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I am alone. I have brought my phone to the forest
Where the cells serve none but each other, draw
No power beyond the reach of leaves for sky. Calls
Drop here, constant, caws and clicks and whoops
And warnings that my booted feet mar the mulch
With trails, with marks like fanned tails, like ferns.
I miss the message implied in howl and cry; although
I am similar in bone, in blood, I have enclosed my
Voice in lithium, I’ve bound my mind to counted bars
And I no longer comprehend the crunch of branches,
The scrape of brush, the rush of fur. Here I will open
A hole in the ground and place myself inside; bury all
Images and imaginings and lists and reminders and
All the songs I once called my own that were never, to
Begin with, mine. I will not sing but in the trickle of
Rain; I will no longer cry but to bring my loved ones
Close, to hold them safe. My only contacts shall be
Sunlight, treefall, decaying signals, shade.



Sarah Grey’s poetry has appeared in Fantasy Magazine, Liminality, Dreams & Nightmares, and elsewhere, and is forthcoming in Uncanny and Nightmare. She lives with her family in California, believes life is better on purple suede skates, and travels whenever the world’s not on fire. She can be found at www.sarahgrey.net.
Current Issue
26 Sep 2022

Would a Teixcalaanli aristocrat look up at the sky, think of Lsel Station, and wonder—with Auden—"what doubtful act allows/ Our freedom in this English house/ our picnics in the sun"?
I propose that The Expanse and its ilk present us with a similar sentiment, in reverse—a warning that for all the promise of futurism and technological advancement, plenty of new, and perhaps much worse futures are right before us. In the course of outrunning la vieux monde, we may find that we are awaited not simply by new worlds to win, but also many more which may yet be lost.
where oil slurped up out of the dirt, they drink the coffee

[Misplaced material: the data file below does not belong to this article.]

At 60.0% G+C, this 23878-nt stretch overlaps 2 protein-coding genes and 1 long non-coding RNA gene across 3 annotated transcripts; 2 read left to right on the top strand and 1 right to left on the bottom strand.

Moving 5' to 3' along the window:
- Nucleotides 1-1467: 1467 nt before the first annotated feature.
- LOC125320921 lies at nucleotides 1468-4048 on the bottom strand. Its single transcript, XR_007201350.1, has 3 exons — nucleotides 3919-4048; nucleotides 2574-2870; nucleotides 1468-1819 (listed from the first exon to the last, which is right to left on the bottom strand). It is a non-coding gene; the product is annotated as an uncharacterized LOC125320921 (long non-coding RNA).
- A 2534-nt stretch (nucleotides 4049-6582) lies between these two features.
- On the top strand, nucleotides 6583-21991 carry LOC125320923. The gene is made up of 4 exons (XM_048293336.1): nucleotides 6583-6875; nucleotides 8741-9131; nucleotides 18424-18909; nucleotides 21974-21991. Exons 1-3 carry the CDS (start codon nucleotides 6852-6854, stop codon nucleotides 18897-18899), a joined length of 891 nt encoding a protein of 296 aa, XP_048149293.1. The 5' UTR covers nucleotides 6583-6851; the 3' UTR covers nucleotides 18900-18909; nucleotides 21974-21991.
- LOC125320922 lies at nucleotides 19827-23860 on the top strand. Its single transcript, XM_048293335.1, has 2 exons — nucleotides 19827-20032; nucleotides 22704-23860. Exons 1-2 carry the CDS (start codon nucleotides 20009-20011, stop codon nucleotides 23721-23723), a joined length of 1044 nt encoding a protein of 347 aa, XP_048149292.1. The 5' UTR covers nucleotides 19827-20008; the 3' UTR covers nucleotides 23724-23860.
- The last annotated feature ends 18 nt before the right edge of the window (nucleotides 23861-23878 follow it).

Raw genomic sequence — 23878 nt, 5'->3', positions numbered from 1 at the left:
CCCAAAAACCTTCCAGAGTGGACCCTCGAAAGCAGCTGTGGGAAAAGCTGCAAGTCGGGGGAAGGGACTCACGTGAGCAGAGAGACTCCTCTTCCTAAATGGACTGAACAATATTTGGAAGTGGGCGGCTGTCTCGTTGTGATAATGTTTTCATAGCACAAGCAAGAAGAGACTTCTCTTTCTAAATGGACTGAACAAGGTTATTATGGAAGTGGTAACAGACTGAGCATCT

Science fiction is a genre that continues to struggle with its own colonialist history, of which many of its portrayals of extractivism are a part. Science fiction is also a genre that has a history of being socially progressive and conscious – these are both truths.
Bring my stones, my bones, back to me
If we are to accept that the extractive unconscious is latent, is everywhere, part of everything, but unseen and unspoken, and killing us in our waking lives, then science fiction constitutes its dreams.
they are quoting Darwish at the picket & i am finally breathing again
Waste is profoundly shaping and changing our society and our way of living. Our daily mundane world always treats waste as a hidden structure, together with its whole ecosystem, and places it beyond our sight, to maintain the glories of contemporary life. But unfortunately, some are advantaged by this, while others suffer.
Like this woman, I am carrying the world on my back.
So we’re talking about a violence that supplants the histories of people and things, scrubbing them clean so that they can fuel the oppressive and unequal status quo it sustains.
Issue 21 Sep 2022
Issue 12 Sep 2022
Issue 5 Sep 2022
Issue 29 Aug 2022
By: Cat T.
Issue 22 Aug 2022
Issue 15 Aug 2022
Issue 8 Aug 2022
Issue 1 Aug 2022
Issue 18 Jul 2022
Issue 11 Jul 2022
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